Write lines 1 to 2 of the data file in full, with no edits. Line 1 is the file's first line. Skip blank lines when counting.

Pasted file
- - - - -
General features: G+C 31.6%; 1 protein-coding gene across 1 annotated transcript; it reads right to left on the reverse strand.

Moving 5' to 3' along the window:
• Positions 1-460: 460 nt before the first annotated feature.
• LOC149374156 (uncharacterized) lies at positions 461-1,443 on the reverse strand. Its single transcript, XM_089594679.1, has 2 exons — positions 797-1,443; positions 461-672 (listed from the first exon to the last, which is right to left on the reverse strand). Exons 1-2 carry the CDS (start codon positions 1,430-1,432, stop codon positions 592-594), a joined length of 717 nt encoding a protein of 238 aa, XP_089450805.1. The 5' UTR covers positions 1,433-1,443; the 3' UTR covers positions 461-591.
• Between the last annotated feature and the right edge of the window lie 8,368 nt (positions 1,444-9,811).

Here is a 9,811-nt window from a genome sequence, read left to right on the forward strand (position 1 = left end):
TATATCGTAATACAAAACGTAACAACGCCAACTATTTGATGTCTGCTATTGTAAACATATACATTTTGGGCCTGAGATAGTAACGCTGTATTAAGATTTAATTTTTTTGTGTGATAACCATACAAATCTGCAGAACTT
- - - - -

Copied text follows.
General features: G+C 31.6%; 1 protein-coding gene across 1 annotated transcript; it reads right to left on the reverse strand.

Moving 5' to 3' along the window: